Emotion is ever present in the stock market. Feelings do not discriminate among amateur and professional investors despite the fact that some people have more practice than others at keeping their emotions in check when making financial decisions. Nonetheless, positive and negative feelings do creep into the stock market and have an effect on stock market performance. These emotional extremes can trigger irrational decision-making that costs investors money, while in some cases joy can actually work to a stock's advantage.
There is an emotional pain that is associated with financial loss that can cause investors to continue holding losing stocks out of fear. Emotional investing is not limited to the small investor, either. Indeed, investment professionals, such as traders, struggle with emotion -- including fear -- when navigating the stock market, too. Professional traders are often cognizant of their weaknesses, however, and have strategic measures in place to help them control their fear of financial loss.
The stock market, by nature, is volatile. This means that stocks can exhibit extreme price swings that can make investors uneasy. Market volatility is blamed for causing investors to make ill-timed, emotional investment decisions instead of using logic, often leading to disappointing results. In the two-decade period beginning in 1992, for instance, emotional investing led investors to earn an average annualized profit of 2 percent, while the broader stock market advanced nearly 8 percent, according to BlackRock.com.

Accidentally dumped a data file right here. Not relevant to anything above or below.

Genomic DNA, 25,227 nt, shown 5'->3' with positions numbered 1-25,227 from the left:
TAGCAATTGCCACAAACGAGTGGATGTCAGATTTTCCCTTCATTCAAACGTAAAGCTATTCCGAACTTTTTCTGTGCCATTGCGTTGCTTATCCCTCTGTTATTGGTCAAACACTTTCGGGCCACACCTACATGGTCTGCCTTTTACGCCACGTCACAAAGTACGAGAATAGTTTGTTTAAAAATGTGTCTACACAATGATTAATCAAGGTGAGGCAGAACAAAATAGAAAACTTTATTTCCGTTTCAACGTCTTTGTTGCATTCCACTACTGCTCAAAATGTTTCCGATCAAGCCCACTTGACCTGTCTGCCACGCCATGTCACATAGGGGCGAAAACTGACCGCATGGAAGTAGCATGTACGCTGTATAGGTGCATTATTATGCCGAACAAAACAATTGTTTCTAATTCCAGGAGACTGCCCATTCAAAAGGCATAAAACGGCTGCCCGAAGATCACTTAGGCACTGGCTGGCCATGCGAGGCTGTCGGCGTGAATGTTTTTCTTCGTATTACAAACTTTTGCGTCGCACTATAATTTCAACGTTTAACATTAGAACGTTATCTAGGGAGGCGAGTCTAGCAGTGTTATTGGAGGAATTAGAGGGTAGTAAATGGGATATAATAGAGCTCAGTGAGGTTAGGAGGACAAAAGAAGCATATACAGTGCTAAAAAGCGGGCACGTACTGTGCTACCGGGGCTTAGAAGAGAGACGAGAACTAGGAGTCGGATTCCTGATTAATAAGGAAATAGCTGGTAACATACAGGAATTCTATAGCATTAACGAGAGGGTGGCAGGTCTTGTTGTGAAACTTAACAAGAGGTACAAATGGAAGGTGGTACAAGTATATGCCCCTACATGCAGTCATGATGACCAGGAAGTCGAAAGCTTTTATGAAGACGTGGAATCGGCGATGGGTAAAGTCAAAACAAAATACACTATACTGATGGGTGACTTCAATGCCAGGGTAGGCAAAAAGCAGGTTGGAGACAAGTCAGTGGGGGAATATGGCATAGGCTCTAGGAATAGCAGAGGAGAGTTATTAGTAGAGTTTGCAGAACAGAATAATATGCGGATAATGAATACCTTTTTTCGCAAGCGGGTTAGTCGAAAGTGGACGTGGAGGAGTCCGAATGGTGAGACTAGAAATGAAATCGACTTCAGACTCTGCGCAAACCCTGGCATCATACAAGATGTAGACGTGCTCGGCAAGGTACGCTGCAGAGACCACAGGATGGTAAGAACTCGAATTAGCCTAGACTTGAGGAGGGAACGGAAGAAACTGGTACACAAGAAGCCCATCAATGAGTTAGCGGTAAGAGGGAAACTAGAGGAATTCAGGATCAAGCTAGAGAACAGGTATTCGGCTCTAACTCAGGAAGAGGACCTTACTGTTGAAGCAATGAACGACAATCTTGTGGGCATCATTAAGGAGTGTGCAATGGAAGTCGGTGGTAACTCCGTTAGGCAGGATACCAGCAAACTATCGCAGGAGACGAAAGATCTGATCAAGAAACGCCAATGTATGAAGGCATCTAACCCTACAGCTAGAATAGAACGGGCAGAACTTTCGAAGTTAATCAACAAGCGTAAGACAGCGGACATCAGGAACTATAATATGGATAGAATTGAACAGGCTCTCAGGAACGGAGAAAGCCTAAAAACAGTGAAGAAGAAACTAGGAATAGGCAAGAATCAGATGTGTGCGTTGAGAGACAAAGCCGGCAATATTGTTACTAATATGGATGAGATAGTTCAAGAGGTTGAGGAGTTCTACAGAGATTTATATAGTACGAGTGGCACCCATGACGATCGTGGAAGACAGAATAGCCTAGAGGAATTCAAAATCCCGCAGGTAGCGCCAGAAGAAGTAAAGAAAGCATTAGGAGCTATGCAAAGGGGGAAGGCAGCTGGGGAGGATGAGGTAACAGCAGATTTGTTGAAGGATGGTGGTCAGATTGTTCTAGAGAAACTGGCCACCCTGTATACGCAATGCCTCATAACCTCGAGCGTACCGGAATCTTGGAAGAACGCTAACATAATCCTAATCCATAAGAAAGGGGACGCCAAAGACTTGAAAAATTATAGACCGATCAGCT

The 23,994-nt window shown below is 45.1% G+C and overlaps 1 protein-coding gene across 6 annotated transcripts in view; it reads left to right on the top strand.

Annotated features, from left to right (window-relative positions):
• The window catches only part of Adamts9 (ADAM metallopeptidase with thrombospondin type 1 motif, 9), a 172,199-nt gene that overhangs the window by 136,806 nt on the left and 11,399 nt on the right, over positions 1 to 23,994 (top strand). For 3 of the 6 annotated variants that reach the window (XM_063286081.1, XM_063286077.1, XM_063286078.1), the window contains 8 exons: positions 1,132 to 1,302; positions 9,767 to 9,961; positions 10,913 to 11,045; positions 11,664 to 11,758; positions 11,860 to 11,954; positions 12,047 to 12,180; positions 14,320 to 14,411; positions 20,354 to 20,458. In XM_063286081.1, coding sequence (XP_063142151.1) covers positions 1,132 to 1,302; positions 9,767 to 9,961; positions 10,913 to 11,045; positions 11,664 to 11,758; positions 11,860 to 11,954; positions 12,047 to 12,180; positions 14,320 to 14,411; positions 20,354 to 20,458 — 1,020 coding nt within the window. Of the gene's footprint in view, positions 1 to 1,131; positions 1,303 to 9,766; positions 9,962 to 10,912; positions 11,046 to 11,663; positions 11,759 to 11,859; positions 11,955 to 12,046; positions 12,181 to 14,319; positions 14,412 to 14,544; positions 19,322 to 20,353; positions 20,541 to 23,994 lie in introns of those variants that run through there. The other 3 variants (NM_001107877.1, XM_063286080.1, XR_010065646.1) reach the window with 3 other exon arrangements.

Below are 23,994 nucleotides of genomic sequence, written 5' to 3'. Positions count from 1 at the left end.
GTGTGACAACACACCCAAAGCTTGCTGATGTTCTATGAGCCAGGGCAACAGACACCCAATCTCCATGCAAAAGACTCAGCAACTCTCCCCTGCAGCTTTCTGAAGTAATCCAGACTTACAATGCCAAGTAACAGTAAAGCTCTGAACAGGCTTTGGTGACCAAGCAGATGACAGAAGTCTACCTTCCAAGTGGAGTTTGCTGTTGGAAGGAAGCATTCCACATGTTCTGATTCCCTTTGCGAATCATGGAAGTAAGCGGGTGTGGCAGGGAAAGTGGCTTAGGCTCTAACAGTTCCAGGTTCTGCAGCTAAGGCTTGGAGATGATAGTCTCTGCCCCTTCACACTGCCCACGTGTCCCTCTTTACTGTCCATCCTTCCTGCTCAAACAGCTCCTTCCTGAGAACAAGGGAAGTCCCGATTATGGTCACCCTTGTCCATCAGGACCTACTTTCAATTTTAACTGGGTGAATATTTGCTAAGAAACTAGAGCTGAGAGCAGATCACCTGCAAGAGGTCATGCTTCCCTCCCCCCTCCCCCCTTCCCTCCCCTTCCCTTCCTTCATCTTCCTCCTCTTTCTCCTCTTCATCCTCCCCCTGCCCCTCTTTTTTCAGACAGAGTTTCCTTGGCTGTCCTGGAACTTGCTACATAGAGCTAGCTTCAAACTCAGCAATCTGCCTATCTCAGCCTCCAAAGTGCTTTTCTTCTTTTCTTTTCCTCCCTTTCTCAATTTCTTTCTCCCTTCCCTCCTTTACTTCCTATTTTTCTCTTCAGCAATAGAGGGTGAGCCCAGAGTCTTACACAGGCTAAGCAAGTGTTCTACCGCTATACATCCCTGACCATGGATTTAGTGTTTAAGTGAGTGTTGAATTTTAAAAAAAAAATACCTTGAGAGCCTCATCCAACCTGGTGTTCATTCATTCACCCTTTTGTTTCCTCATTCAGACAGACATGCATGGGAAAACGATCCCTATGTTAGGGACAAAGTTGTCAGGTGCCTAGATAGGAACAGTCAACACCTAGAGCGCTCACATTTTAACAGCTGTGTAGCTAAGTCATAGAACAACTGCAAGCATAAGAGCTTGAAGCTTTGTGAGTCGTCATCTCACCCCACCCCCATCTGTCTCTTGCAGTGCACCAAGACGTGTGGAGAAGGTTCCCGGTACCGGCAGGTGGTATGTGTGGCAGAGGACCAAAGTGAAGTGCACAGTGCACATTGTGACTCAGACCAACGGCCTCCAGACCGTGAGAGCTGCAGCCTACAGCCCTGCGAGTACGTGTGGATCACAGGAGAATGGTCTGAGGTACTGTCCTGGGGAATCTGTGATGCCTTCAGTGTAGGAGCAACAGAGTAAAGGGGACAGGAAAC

Emotional investing can occur in an individual stock just as well as it can permeate the entire stock market. Euphoria is said to be the emotion that drove the price of technology stock Apple higher by about 75 percent over the course of several months, according to CNBC. Eventually, investors started paying more attention to the company's financial fundamentals than their feelings, which had been driving the price increase, and Apple's stock began a sharp descent of about 10 percent.
Emotional attachment, technically known as an "anchoring bias," can cause investors to continue owning shares of doomed stocks. These feelings of attachment can develop for various reasons, such as placing too much emphasis on a single catalyst that led to the investment decision in the first place. Emotional attachments can also form based on an expectation for a stock to reattain a particular threshold, a steadfast belief that may never materialize. As a result, emotional attachments can cause investors to hold into stocks until they are worth nothing.
Geri Terzo is a business writer with more than 15 years of experience on Wall Street. Throughout her career, she has contributed to the two major cable business networks in segment production and chief-booking capacities and has reported for several major trade publications including "IDD Magazine," "Infrastructure Investor" and MandateWire of the "Financial Times." She works as a journalist who has contributed to The Motley Fool and InvestorPlace. Terzo is a graduate of Campbell University, where she earned a Bachelor of Arts in mass communication.